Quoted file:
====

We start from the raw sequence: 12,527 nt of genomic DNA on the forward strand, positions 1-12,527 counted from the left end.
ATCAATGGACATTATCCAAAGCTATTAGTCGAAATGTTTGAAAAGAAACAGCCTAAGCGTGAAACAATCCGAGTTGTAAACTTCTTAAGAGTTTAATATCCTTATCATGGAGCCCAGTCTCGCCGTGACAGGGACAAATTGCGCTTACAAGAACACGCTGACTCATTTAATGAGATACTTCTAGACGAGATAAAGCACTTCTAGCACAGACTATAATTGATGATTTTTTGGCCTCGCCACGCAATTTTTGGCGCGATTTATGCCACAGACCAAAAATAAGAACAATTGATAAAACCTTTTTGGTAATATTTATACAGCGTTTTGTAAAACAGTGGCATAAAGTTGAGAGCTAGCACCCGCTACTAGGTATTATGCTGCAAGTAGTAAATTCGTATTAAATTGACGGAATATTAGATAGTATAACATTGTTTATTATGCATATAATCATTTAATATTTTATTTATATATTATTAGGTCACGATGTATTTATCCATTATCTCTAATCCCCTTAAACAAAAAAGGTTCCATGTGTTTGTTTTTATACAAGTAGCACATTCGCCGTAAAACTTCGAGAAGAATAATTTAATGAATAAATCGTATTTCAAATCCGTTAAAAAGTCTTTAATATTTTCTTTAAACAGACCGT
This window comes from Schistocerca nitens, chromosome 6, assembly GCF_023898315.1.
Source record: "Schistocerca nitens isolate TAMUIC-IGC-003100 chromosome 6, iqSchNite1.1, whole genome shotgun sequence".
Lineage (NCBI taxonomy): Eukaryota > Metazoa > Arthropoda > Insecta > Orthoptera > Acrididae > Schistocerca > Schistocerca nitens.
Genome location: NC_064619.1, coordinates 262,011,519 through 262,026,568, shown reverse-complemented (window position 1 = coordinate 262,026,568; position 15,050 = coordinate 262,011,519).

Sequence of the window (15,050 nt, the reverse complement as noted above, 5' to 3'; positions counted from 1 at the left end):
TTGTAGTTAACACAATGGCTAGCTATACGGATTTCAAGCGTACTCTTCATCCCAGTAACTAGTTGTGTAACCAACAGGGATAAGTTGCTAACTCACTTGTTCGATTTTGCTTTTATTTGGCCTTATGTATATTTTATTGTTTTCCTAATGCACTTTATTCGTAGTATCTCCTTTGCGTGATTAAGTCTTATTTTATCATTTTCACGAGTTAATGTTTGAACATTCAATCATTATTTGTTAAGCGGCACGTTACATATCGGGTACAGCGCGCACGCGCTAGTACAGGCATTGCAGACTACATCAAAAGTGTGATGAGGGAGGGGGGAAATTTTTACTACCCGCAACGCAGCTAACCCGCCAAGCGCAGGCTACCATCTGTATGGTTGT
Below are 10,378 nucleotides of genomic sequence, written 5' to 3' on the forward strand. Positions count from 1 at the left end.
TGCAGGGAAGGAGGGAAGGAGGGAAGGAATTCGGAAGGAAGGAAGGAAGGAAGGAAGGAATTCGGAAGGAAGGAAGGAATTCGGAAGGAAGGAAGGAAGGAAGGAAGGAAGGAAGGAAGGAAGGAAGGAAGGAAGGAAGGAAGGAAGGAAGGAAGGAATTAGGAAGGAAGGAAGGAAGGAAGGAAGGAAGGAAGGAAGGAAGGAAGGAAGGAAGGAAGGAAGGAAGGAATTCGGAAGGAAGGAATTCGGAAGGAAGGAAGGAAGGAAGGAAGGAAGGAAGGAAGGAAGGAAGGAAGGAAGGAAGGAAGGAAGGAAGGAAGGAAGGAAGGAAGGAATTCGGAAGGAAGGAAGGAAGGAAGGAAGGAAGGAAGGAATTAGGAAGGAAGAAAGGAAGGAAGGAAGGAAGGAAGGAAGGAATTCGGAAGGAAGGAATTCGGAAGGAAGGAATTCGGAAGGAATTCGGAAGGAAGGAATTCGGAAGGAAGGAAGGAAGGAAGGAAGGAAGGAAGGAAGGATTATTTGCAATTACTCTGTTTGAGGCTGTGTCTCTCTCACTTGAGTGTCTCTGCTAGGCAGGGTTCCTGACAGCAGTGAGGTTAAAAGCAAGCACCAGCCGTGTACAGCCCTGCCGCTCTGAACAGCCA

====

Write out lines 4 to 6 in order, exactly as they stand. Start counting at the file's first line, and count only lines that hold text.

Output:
Source record: "Schistocerca nitens isolate TAMUIC-IGC-003100 chromosome 6, iqSchNite1.1, whole genome shotgun sequence".
Lineage (NCBI taxonomy): Eukaryota > Metazoa > Arthropoda > Insecta > Orthoptera > Acrididae > Schistocerca > Schistocerca nitens.
Genome location: NC_064619.1, coordinates 262,011,519 through 262,026,568, shown reverse-complemented (window position 1 = coordinate 262,026,568; position 15,050 = coordinate 262,011,519).